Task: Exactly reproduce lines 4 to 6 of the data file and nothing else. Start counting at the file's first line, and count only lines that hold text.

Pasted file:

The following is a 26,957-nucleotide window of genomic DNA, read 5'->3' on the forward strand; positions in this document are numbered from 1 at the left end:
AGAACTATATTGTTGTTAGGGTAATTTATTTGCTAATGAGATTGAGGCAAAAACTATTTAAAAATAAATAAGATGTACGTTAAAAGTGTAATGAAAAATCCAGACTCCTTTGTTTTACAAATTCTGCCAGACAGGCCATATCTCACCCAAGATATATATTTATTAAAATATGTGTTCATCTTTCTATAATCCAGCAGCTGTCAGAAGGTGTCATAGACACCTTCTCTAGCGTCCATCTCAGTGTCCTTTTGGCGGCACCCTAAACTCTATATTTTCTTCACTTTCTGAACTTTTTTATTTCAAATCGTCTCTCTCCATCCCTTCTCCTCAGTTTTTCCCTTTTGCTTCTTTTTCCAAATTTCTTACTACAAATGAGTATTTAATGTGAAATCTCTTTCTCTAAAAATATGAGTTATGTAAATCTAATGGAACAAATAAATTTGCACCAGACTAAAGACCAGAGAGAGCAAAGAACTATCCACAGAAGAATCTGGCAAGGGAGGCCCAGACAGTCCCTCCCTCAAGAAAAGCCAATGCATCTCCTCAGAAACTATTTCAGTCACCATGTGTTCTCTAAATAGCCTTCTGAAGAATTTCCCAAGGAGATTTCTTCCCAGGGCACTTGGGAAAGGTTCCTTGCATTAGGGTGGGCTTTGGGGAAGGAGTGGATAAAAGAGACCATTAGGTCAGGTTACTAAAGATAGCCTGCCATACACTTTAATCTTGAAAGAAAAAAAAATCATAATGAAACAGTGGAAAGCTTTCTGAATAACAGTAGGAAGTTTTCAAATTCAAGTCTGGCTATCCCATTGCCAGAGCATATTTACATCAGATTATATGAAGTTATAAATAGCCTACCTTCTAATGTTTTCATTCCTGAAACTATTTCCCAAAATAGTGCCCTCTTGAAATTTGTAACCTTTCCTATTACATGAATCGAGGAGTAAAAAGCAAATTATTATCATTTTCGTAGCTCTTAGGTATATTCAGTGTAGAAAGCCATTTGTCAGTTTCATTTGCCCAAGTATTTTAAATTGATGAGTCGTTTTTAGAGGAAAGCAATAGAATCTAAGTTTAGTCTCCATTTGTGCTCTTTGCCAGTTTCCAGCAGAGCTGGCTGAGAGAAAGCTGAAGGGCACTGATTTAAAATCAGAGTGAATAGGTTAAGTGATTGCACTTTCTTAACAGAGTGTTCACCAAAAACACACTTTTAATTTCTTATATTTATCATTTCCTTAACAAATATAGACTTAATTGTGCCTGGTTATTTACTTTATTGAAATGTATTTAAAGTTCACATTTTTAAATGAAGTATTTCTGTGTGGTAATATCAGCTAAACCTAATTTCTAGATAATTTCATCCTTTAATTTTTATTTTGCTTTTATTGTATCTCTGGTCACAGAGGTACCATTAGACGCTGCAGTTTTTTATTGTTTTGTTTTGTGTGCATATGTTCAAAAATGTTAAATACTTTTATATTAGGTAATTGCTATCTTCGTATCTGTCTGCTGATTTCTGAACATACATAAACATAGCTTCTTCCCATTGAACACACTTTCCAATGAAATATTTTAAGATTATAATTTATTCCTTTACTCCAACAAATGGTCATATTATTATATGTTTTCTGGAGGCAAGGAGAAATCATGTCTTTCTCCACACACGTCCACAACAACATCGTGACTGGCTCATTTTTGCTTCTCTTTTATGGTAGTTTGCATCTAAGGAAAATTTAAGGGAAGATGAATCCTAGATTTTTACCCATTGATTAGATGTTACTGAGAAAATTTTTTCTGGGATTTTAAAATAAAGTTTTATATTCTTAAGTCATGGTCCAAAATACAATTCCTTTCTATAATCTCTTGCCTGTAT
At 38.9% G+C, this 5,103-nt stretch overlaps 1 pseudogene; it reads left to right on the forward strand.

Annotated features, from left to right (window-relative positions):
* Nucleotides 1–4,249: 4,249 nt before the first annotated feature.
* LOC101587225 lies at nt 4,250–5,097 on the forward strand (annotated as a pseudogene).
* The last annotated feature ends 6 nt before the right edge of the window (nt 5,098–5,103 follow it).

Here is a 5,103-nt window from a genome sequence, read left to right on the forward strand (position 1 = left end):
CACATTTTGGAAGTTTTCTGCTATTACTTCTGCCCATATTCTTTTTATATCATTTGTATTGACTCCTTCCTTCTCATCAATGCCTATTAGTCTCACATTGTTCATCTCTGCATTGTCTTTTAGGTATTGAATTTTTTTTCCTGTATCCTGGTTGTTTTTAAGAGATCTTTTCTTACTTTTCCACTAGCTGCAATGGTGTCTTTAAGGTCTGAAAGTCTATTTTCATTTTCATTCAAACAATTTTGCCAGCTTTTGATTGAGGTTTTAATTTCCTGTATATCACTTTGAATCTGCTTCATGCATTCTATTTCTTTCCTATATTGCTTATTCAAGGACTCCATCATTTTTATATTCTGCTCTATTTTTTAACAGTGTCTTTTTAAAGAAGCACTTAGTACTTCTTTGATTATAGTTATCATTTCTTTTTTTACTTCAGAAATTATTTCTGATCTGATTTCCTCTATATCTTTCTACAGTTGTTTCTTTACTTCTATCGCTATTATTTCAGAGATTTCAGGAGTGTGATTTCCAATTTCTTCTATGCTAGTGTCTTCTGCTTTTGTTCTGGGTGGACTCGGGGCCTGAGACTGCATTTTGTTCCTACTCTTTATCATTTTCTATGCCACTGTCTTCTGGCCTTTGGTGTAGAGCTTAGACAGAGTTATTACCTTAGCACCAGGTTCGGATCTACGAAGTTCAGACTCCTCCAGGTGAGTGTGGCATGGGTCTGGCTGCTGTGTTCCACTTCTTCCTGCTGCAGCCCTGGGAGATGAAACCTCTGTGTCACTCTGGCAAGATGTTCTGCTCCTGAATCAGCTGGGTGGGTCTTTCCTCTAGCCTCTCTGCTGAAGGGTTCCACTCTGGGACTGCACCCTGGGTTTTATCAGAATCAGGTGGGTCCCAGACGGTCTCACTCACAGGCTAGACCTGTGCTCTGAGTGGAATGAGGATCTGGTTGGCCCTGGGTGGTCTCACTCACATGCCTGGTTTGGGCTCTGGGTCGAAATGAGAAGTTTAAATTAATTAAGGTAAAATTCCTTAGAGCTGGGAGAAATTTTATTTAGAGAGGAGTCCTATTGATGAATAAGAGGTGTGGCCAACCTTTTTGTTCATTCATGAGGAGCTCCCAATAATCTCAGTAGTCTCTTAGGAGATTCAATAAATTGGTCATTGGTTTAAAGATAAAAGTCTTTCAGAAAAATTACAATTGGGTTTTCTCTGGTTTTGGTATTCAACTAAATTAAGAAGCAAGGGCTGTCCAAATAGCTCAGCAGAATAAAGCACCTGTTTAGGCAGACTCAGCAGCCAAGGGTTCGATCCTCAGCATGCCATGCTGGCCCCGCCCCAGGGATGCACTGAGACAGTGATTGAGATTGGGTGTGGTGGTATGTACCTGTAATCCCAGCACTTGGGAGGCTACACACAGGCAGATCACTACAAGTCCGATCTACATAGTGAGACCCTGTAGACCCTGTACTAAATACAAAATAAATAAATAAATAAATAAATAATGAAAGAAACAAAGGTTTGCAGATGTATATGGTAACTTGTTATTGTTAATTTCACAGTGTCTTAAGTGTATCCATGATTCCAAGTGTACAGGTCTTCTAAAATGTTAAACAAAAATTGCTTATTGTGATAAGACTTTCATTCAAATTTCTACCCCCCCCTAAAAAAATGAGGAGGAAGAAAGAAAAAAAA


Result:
Annotated features, from left to right (window-relative positions):
* Nucleotides 1–4,249: 4,249 nt before the first annotated feature.
* LOC101587225 lies at nt 4,250–5,097 on the forward strand (annotated as a pseudogene).